Participation in high school sports had positive effects on many Grade 12 and postsecondary outcomes (e.g., school grades, coursework selection, homework, educational and occupational aspirations, self-esteem, university applications, subsequent college enrollment, and eventual educational attainment) after controlling background variables and parallel outcomes from Grades 8 and 10 in a large, nationally representative, 6-year longitudinal study. In contrast to Zero-Sum and Threshold Models, these positive effects generalized across academic and nonacademic outcomes, across the entire range of athletic participation levels, and across different subgroups of students (e.g., SES, gender, ethnicity, ability levels, educational aspirations). Sport participation is hypothesized to increase identification/commitment to school and school values which mediate the participation effects, particularly for narrowly defined academic outcomes not directly related to sport participation. Consistent with this Identification/Commitment Model, extramural sport, and to a lesser extent team sport, had more positive effects than intramural and individual sports.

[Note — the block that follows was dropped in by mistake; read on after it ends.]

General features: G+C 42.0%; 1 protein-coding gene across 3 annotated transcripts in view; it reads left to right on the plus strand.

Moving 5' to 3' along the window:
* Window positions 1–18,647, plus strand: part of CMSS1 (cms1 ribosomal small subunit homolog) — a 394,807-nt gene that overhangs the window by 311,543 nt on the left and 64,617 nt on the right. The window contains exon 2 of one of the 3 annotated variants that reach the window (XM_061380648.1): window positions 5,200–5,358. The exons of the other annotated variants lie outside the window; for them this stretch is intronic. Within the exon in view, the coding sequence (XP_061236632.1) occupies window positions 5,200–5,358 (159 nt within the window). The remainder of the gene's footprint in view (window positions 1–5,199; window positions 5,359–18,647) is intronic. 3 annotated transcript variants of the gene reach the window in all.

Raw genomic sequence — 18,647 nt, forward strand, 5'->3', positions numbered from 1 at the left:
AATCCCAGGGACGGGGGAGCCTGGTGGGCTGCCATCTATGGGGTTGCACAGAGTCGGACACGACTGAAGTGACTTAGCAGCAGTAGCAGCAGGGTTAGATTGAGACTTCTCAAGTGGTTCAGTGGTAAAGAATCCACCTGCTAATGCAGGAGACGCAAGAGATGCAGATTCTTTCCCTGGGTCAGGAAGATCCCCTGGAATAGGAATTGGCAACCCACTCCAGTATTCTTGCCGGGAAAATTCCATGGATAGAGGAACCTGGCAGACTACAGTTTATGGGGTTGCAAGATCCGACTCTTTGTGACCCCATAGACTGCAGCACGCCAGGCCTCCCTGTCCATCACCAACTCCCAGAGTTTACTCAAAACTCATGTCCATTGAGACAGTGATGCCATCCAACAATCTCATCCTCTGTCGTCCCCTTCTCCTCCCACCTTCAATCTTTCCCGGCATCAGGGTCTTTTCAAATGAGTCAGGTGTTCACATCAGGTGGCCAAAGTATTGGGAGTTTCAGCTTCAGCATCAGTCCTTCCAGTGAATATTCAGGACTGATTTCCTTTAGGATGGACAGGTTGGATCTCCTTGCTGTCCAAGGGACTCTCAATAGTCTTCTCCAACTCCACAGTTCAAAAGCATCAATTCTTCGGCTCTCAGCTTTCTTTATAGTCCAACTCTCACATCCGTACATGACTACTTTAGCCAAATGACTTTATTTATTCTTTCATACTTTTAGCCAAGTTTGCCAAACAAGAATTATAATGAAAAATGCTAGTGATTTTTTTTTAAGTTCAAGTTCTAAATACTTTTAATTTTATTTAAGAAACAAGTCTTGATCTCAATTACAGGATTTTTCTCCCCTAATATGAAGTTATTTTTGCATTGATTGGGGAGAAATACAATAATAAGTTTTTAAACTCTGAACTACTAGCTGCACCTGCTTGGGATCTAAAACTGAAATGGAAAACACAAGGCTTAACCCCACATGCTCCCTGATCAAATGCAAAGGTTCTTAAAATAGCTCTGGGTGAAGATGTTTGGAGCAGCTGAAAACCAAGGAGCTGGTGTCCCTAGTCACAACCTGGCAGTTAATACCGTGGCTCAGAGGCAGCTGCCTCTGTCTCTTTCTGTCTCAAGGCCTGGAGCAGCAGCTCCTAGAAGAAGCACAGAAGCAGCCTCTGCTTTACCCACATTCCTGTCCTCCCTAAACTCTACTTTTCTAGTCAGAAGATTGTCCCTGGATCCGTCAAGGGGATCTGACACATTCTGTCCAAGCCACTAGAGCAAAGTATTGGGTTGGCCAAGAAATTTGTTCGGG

The authors are with the SELF Research Centre at the University of Western Sydney, Bankstown Campus, Penrith South DC, New South Wales 1797, Australia.